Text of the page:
Post by genetic judoka on Sat Jan 26, 2013 2:10 am

    guys, I think the idea has already been killed. no real names will be required, there was only one admin in favor of the mandate, and it wasn't me. you can all rest easy.

    because:


    except for the pieman. we all already knew about him.
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    ThePieman

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    Re: a question regarding the use of real names

    Post by ThePieman on Sat Jan 26, 2013 2:21 am

    Woof!

    Peahen

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    Re: a question regarding the use of real names

    Post by Peahen on Sat Jan 26, 2013 2:59 am

    It is more fun to have pen names and avatars. Our own names are often boring. Stick ith registering with your own name but being allowed to call yourself whatever.


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    genetic judoka

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    Re: a question regarding the use of real names

    Post by genetic judoka on Sat Jan 26, 2013 3:06 am

    see, I'd be in favor of it if you had to register your account with your real name, but it would only be known to the admin team, and you could stay completely anonymous, but if someone were to say they were, say Daigo sensei or Abbe sensei, the admins would then take action to stop them from defrauding people. but IMO I think we're better off if people just know that this is a forum and as such anybody can post anything they want, and that everything should be taken with a grain of salt because it's the internet and anyone can say anything without the requisite that what they're saying is true.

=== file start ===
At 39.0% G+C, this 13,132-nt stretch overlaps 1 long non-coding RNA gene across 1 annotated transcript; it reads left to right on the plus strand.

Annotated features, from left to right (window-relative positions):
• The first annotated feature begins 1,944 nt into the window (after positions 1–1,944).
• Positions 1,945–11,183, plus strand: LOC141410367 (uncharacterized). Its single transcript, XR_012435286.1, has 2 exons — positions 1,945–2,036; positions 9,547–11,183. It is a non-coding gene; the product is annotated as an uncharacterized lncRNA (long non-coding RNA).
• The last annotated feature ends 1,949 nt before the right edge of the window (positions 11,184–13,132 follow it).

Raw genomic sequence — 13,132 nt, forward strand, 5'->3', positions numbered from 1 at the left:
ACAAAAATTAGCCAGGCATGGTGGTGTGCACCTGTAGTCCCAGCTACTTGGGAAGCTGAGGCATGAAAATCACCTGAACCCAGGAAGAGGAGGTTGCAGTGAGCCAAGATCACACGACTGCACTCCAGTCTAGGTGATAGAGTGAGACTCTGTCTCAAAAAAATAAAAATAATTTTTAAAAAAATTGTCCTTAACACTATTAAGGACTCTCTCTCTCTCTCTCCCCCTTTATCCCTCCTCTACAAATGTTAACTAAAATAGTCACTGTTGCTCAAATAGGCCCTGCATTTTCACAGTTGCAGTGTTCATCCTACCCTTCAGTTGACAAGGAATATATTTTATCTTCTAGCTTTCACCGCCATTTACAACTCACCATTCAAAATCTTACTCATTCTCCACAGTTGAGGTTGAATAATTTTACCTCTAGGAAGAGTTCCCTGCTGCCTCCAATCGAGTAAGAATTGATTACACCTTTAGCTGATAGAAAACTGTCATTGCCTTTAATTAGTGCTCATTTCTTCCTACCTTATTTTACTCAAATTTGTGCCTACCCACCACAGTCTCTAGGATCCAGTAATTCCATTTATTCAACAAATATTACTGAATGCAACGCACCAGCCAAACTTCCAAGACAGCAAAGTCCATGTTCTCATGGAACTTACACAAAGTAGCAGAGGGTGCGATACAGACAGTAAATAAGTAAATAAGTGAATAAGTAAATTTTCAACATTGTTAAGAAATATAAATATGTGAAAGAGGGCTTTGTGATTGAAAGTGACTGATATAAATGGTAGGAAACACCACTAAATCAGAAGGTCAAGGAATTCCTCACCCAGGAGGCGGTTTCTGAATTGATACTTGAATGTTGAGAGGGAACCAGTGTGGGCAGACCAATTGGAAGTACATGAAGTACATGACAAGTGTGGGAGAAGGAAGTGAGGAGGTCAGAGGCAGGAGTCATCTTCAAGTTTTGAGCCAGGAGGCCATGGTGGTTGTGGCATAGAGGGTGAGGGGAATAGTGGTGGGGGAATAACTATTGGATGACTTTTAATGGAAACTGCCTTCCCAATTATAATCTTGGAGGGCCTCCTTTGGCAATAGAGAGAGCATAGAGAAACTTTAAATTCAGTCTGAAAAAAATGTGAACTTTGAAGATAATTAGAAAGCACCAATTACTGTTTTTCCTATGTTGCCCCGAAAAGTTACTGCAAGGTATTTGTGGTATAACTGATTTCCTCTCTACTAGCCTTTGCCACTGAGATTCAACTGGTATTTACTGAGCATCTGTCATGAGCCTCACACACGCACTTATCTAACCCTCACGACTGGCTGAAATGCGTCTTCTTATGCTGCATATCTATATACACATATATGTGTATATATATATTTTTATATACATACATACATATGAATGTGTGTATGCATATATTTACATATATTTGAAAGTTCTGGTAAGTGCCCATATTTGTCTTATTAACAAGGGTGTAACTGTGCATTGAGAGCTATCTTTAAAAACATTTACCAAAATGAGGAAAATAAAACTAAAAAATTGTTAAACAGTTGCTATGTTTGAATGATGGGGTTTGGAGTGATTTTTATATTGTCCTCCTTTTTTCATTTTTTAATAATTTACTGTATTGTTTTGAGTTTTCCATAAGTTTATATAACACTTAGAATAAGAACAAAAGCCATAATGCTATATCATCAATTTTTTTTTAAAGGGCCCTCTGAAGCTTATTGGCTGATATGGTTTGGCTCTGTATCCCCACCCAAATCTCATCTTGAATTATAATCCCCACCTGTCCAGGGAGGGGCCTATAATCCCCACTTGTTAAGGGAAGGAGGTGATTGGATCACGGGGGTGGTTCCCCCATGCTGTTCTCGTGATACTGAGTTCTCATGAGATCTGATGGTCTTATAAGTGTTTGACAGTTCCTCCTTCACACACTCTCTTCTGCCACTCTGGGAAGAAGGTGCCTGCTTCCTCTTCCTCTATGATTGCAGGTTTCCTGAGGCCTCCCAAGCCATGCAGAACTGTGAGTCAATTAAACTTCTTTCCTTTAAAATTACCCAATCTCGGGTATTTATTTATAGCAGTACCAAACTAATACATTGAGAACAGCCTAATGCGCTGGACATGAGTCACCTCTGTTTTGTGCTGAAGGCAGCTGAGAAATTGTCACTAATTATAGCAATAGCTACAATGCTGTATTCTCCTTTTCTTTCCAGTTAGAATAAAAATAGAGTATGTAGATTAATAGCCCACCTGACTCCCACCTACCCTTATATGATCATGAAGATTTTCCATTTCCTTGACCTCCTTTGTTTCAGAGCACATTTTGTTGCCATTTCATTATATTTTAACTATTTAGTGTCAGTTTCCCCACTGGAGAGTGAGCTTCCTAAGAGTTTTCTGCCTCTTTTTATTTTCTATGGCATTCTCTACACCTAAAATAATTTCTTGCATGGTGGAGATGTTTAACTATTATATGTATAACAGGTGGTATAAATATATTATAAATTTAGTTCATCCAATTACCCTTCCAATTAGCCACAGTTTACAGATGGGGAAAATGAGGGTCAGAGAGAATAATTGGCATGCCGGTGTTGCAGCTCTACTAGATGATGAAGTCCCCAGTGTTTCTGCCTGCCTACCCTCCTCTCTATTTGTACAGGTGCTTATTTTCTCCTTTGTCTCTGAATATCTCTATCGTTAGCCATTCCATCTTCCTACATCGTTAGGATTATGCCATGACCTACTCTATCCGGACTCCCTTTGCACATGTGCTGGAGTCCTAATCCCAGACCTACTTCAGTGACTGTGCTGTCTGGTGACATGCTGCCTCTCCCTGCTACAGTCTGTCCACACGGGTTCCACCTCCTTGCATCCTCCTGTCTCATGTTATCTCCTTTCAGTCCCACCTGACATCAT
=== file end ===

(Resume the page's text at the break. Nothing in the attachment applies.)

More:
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    Peahen

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    Re: a question regarding the use of real names

    Post by Peahen on Sat Jan 26, 2013 3:12 am

    genetic judoka wrote:see, I'd be in favor of it if you had to register your account with your real name, but it would only be known to the admin team, and you could stay completely anonymous, but if someone were to say they were, say Daigo sensei or Abbe sensei, the admins would then take action to stop them from defrauding people. but IMO I think we're better off if people just know that this is a forum and as such anybody can post anything they want, and that everything should be taken with a grain of salt because it's the internet and anyone can say anything without the requisite that what they're saying is true.

    Agreed definitely, unless of course it is the BJA forum in which case registering your real name would probably end up with a banning order......not that I am paranoid or anything